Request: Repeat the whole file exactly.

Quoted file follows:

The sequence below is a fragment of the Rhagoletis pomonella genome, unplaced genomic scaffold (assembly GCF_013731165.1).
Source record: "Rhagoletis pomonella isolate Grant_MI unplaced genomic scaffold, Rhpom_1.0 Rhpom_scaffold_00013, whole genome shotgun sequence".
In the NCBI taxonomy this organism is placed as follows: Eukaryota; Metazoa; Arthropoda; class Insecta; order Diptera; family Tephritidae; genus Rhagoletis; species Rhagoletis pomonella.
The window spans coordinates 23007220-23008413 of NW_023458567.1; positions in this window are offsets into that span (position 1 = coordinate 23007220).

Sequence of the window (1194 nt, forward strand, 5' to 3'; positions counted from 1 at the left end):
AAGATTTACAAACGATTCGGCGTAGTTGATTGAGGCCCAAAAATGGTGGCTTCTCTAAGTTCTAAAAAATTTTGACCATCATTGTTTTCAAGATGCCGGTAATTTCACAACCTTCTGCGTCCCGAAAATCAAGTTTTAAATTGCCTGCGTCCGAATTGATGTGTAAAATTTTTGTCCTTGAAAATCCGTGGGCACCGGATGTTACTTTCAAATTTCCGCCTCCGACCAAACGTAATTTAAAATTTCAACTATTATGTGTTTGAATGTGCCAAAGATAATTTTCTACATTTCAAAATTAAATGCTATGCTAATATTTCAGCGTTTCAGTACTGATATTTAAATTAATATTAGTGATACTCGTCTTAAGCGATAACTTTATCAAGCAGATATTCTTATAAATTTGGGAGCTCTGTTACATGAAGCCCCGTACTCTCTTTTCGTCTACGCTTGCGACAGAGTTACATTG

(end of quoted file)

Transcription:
The sequence below is a fragment of the Rhagoletis pomonella genome, unplaced genomic scaffold (assembly GCF_013731165.1).
Source record: "Rhagoletis pomonella isolate Grant_MI unplaced genomic scaffold, Rhpom_1.0 Rhpom_scaffold_00013, whole genome shotgun sequence".
In the NCBI taxonomy this organism is placed as follows: Eukaryota; Metazoa; Arthropoda; class Insecta; order Diptera; family Tephritidae; genus Rhagoletis; species Rhagoletis pomonella.
The window spans coordinates 23007220-23008413 of NW_023458567.1; positions in this window are offsets into that span (position 1 = coordinate 23007220).

Sequence of the window (1194 nt, forward strand, 5' to 3'; positions counted from 1 at the left end):
AAGATTTACAAACGATTCGGCGTAGTTGATTGAGGCCCAAAAATGGTGGCTTCTCTAAGTTCTAAAAAATTTTGACCATCATTGTTTTCAAGATGCCGGTAATTTCACAACCTTCTGCGTCCCGAAAATCAAGTTTTAAATTGCCTGCGTCCGAATTGATGTGTAAAATTTTTGTCCTTGAAAATCCGTGGGCACCGGATGTTACTTTCAAATTTCCGCCTCCGACCAAACGTAATTTAAAATTTCAACTATTATGTGTTTGAATGTGCCAAAGATAATTTTCTACATTTCAAAATTAAATGCTATGCTAATATTTCAGCGTTTCAGTACTGATATTTAAATTAATATTAGTGATACTCGTCTTAAGCGATAACTTTATCAAGCAGATATTCTTATAAATTTGGGAGCTCTGTTACATGAAGCCCCGTACTCTCTTTTCGTCTACGCTTGCGACAGAGTTACATTG